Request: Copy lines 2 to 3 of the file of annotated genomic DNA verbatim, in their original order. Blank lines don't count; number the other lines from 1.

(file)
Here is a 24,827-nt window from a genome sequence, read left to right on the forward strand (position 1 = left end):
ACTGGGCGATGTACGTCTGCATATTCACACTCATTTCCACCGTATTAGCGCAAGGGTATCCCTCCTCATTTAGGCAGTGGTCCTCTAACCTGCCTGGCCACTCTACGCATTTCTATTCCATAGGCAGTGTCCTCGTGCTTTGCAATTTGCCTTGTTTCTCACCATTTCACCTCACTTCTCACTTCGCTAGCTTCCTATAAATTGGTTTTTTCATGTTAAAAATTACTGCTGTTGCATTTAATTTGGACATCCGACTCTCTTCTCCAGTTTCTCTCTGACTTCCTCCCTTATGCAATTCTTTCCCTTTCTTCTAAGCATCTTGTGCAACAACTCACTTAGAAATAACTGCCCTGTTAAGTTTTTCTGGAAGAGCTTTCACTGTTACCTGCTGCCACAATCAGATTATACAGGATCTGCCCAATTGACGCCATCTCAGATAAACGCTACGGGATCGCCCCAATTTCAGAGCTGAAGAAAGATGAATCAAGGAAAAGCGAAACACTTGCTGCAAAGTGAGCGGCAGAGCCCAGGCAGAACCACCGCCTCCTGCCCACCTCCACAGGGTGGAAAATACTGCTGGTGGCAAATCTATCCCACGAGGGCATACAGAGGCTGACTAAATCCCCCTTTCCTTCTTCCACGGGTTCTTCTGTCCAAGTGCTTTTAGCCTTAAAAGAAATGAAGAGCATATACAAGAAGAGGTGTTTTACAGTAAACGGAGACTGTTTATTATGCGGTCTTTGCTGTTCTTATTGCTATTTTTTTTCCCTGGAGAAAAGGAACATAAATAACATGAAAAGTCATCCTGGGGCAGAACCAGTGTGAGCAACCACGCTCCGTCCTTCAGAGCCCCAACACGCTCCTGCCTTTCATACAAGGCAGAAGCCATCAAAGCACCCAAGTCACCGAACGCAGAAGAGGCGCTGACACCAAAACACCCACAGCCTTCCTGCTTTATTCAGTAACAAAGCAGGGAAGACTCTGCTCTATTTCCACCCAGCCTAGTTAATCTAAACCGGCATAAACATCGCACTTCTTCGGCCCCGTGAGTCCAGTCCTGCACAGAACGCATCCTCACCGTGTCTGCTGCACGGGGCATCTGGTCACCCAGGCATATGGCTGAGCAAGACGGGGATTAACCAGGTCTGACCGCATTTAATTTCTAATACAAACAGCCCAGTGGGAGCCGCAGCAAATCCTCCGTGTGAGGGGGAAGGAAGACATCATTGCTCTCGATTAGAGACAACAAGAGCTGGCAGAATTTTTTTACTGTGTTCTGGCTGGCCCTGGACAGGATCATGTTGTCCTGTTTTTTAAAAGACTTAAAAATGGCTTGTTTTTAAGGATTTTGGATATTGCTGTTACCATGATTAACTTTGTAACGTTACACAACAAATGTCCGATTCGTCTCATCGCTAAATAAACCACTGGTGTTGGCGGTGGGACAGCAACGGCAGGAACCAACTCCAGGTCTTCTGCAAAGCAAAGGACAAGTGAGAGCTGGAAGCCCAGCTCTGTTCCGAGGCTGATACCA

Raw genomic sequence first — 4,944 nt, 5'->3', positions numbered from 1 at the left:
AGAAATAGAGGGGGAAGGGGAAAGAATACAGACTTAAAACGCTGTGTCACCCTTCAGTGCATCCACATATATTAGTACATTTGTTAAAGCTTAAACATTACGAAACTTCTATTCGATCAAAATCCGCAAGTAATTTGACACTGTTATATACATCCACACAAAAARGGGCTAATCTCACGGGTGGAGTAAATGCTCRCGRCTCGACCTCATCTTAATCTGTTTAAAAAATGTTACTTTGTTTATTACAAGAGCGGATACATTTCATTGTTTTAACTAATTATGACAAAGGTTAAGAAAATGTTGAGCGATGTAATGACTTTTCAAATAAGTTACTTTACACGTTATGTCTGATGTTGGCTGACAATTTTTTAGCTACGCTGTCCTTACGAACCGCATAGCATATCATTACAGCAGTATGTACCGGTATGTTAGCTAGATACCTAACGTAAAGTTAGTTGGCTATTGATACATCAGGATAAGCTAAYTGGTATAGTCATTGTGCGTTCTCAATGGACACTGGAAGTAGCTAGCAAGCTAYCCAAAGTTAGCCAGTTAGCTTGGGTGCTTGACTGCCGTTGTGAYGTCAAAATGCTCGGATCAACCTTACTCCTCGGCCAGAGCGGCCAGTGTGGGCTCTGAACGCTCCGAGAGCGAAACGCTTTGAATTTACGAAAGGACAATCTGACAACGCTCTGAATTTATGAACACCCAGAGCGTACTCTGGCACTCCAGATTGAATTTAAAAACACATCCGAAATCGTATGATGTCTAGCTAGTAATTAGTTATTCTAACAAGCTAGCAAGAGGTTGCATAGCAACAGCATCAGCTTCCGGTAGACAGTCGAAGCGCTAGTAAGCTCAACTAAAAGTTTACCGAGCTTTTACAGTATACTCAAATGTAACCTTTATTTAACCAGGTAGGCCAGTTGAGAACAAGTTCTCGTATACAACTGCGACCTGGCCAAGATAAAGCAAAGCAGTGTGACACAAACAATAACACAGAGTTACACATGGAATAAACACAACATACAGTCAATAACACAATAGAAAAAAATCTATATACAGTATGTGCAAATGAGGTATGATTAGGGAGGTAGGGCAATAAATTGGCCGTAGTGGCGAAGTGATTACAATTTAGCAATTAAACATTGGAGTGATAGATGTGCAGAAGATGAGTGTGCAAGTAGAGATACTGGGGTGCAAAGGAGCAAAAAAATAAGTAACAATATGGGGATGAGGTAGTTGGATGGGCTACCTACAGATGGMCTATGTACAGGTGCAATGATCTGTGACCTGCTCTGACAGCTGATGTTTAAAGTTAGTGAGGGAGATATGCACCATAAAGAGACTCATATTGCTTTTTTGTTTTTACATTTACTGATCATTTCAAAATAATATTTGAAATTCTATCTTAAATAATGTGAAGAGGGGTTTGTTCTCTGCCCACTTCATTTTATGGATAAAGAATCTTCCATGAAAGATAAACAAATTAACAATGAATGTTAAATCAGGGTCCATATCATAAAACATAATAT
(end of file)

ACTGGGCGATGTACGTCTGCATATTCACACTCATTTCCACCGTATTAGCGCAAGGGTATCCCTCCTCATTTAGGCAGTGGTCCTCTAACCTGCCTGGCCACTCTACGCATTTCTATTCCATAGGCAGTGTCCTCGTGCTTTGCAATTTGCCTTGTTTCTCACCATTTCACCTCACTTCTCACTTCGCTAGCTTCCTATAAATTGGTTTTTTCATGTTAAAAATTACTGCTGTTGCATTTAATTTGGACATCCGACTCTCTTCTCCAGTTTCTCTCTGACTTCCTCCCTTATGCAATTCTTTCCCTTTCTTCTAAGCATCTTGTGCAACAACTCACTTAGAAATAACTGCCCTGTTAAGTTTTTCTGGAAGAGCTTTCACTGTTACCTGCTGCCACAATCAGATTATACAGGATCTGCCCAATTGACGCCATCTCAGATAAACGCTACGGGATCGCCCCAATTTCAGAGCTGAAGAAAGATGAATCAAGGAAAAGCGAAACACTTGCTGCAAAGTGAGCGGCAGAGCCCAGGCAGAACCACCGCCTCCTGCCCACCTCCACAGGGTGGAAAATACTGCTGGTGGCAAATCTATCCCACGAGGGCATACAGAGGCTGACTAAATCCCCCTTTCCTTCTTCCACGGGTTCTTCTGTCCAAGTGCTTTTAGCCTTAAAAGAAATGAAGAGCATATACAAGAAGAGGTGTTTTACAGTAAACGGAGACTGTTTATTATGCGGTCTTTGCTGTTCTTATTGCTATTTTTTTTCCCTGGAGAAAAGGAACATAAATAACATGAAAAGTCATCCTGGGGCAGAACCAGTGTGAGCAACCACGCTCCGTCCTTCAGAGCCCCAACACGCTCCTGCCTTTCATACAAGGCAGAAGCCATCAAAGCACCCAAGTCACCGAACGCAGAAGAGGCGCTGACACCAAAACACCCACAGCCTTCCTGCTTTATTCAGTAACAAAGCAGGGAAGACTCTGCTCTATTTCCACCCAGCCTAGTTAATCTAAACCGGCATAAACATCGCACTTCTTCGGCCCCGTGAGTCCAGTCCTGCACAGAACGCATCCTCACCGTGTCTGCTGCACGGGGCATCTGGTCACCCAGGCATATGGCTGAGCAAGACGGGGATTAACCAGGTCTGACCGCATTTAATTTCTAATACAAACAGCCCAGTGGGAGCCGCAGCAAATCCTCCGTGTGAGGGGGAAGGAAGACATCATTGCTCTCGATTAGAGACAACAAGAGCTGGCAGAATTTTTTTACTGTGTTCTGGCTGGCCCTGGACAGGATCATGTTGTCCTGTTTTTTAAAAGACTTAAAAATGGCTTGTTTTTAAGGATTTTGGATATTGCTGTTACCATGATTAACTTTGTAACGTTACACAACAAATGTCCGATTCGTCTCATCGCTAAATAAACCACTGGTGTTGGCGGTGGGACAGCAACGGCAGGAACCAACTCCAGGTCTTCTGCAAAGCAAAGGACAAGTGAGAGCTGGAAGCCCAGCTCTGTTCCGAGGCTGATACCA

Raw genomic sequence first — 4,944 nt, 5'->3', positions numbered from 1 at the left: